Return-To-Nauru Plan Is Cruel, Says Wayside Chapel - Hope 103.2

Return-To-Nauru Plan Is Cruel, Says Wayside Chapel

The Wayside Chapel in Kings Cross has condemned the government’s plan to return 267 asylum seekers to Nauru—a move that may begin in a matter of days.

By Clare BruceFriday 12 Feb 2016NewsReading Time: 4 minutes

Listen: Reverend Graham Long of the Wayside Chapel talks to Clare Chate about asylum seekers.

The Wayside Chapel in Kings Cross has condemned the Federal Government’s plan to return 267 asylum seekers from mainland Australia to Nauru—a move that may begin in a matter of days. 

The chapel, famous for its compassion towards those in need, has partnered with a group of other Australian churches offering their properties as places of “sanctuary” for asylum seekers. Head of the chapel Reverend Graham Long (pictured above), has called the move an “act of cruelty” and “inhumanity” and is urging the government to let the asylum seekers stay on the mainland.

His plea is in response to the news last week that 267 asylum seekers currently in Darwin for medical and mental health reasons, will be returned to detention centres in Nauru and PNG at the end of their treatments. The group includes 54 children, many who have been born in mainland Australia and now attend school here.

Many are afraid of returning, some describing Nauru island and its detention centre as a “prison”.

Asylum Seekers Unlikely To End Up Sleeping In Pews

The  Sanctuary movement was launched last week by a group of Anglican and Uniting churches in Australia and is a revival of a medieval tradition in which fugitives could take refuge inside church buildings.

However Rev Long said he believed it was unlikely that asylum seekers would literally end up hiding in churches.

Hope 103.2 is proudly supported by

“This concept of refuge, we’re really talking about a tradition that’s hundreds of years old from Britain and Europe and never tested here at all,” he said. “So I don’t think either churches or government are going to allow a position where cops are storming churches. It’s not going to happen.

“The churches, I’m quite sure, are not saying “we’re going to house a family underneath the altar in our worship space”. Really, what they’re saying is, “we’ll make room somewhere”. We’ll have a house, maybe we’ve got a manse, maybe we’ve got something. We will make room. I think that’s the kind of offer that’s being made.”

Churches Sending A Message To The Government

Above: Activists on February 4, protesting against the plan to return asylum seekers to Nauru.

Rev Long said the movement was as much a message to the government as anything else.

“It really is saying, “For God’s sake, why can’t this country act humanely for these people?”,” he said. “These are innocent people. They’ve done no wrong, they are not charged with anything. And we’re going to send these people to prison. And that’s the right word. We say detention, but it’s prison.

“It’s not against the law to seek asylum.”

“I had a letter from a fellow who said he loves Syria, he loves his country, he’s a very proud Syrian, but when the building next door got bombed to dust, he took his two little children and just ran. Now he’s stranded in Turkey and he’s got no prospect of getting out of there. He’s just stuck. What would you do if your little kids were screaming?”

“These are just people who have run from something that’s horrendous.”

Immigration Boss Says Protests Are Counter-Productive

Despite the compassion behind the protests of churches and other human rights advocates, Immigration Department secretary Michael Pezzullo has warned that it could actually prevent authorities from quietly letting some individuals stay, writes The West Australian.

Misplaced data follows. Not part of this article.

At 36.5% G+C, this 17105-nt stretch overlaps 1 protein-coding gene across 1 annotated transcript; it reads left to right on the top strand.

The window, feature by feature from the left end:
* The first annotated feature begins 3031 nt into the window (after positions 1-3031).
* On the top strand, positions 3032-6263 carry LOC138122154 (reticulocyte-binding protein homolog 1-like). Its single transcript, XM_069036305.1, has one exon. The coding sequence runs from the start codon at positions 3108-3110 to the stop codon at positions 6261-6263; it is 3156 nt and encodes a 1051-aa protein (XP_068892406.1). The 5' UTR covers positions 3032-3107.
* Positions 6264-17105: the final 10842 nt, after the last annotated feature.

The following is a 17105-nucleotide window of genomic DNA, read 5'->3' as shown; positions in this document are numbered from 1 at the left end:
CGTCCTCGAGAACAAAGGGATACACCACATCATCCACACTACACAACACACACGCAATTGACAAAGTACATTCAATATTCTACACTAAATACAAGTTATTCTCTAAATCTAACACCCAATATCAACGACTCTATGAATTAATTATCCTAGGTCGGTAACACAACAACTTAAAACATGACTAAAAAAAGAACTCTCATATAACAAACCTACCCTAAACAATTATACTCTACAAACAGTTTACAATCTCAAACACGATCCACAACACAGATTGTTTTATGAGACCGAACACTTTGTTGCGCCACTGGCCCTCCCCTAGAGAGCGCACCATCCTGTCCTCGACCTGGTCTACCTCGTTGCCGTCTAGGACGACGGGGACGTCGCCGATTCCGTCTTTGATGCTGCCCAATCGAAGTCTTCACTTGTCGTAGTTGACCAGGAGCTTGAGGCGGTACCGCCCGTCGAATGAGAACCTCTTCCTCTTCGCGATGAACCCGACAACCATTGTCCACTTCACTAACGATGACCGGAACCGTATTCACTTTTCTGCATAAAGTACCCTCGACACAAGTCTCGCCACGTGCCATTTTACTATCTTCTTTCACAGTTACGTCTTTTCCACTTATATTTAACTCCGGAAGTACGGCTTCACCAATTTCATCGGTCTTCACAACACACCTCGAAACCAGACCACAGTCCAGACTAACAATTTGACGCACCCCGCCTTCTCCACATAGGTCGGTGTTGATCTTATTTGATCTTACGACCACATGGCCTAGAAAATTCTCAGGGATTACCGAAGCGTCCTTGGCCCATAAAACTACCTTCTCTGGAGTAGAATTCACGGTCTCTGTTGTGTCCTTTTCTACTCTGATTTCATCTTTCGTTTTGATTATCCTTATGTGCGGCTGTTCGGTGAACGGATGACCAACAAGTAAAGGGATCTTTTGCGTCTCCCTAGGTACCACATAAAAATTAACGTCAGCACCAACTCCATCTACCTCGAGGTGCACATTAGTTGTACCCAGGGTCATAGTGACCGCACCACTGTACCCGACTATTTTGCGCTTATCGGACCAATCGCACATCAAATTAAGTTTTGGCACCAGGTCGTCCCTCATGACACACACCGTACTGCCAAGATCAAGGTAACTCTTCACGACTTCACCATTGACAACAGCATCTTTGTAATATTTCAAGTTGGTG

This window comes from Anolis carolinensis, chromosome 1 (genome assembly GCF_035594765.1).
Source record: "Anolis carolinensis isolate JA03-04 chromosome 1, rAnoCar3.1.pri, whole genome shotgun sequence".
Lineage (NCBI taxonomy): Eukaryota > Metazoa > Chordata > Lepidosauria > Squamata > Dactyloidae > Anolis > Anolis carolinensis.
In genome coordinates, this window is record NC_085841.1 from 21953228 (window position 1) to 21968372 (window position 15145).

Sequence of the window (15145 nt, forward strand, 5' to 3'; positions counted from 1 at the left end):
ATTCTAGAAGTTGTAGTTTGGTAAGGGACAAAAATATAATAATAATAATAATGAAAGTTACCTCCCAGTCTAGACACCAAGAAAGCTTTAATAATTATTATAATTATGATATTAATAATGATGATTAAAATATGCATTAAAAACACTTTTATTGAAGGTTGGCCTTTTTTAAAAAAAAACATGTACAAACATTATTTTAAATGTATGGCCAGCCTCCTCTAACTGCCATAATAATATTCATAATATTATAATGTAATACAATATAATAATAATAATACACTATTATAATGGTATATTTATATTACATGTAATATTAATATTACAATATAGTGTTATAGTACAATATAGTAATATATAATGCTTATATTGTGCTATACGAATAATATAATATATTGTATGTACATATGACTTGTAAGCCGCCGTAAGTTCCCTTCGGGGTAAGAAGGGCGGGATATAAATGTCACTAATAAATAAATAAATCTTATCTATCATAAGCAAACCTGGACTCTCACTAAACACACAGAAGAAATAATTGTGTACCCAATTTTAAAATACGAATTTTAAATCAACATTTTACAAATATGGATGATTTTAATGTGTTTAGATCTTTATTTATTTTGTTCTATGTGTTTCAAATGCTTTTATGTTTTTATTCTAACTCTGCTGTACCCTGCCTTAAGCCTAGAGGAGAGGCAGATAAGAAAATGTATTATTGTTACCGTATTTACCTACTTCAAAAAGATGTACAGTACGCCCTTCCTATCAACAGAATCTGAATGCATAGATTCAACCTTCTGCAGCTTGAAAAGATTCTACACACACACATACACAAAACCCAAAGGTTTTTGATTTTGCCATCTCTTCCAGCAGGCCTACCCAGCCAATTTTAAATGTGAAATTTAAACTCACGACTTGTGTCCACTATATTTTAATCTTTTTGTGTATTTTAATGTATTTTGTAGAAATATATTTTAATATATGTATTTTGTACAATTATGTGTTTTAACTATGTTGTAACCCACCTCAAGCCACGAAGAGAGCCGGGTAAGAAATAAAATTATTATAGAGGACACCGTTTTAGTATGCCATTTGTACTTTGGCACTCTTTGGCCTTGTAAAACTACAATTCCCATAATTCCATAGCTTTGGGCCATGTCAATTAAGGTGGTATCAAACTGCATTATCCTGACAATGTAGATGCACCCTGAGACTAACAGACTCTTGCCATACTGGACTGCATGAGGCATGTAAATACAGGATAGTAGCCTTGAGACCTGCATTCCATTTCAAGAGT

Mr Pezzullo said that the government had to ignore the highly publicized protests, because caving in may send a message to people-smugglers that Australia is the place to go.

“Yielding to emotional gestures in this area of public administration simply reduces the margin for discretionary action, which is able to be employed by those who are actually charged with dealing with the problem,” he said.

In other words, the Immigration Department can quietly make compassionate decisions for people in the greatest need, if they are simply allowed to get on with their job.

“Avoidance of fanfare and gesture is crucial lest others are encouraged to the game opportunities to get to Australia or stay here,” he added.

Mr Pezzullo said on Monday that the return of the asylum seekers could begin within days.

We Need More Compassionate Solutions: Reverend

Regardless, Rev Graham Long said he believes solutions for asylum seekers aren’t being explored properly in Australia.

“We’ve called them queue jumpers, but there are no queues,” he said. “I think for a start if you create queues and make those queues move, and undercut the price of people smugglers, you can put them out of business.”

“There’s  a lot of disingenuous talk about [wanting] to save people from drowning. If that was really true, why don’t we just send a ship over there and safely bring people back? It just doesn’t ring right.”

Pastor Is A Long-Time Refugee Advocate

Reverend Graham Long is a long-term advocate for refugees, and he said it’s at the heart of his church to help those in need, including asylum seekers.

“The Wayside Chapel began 50 years ago as a place of sanctuary,” he said, “and that’s really been our daily life for 50 years.”

“Our doors are open to everyone in need. We don’t distinguish between the rich and poor, housed and homeless, sick and well. And we certainly don’t distinguish between citizens and refugees.

“I personally, in years gone by, played a very large part in settling Sudanese people from the war over there, with On Arrival Housing in Sydney,” he said. “So I have lots and lots of Sudanese friends.”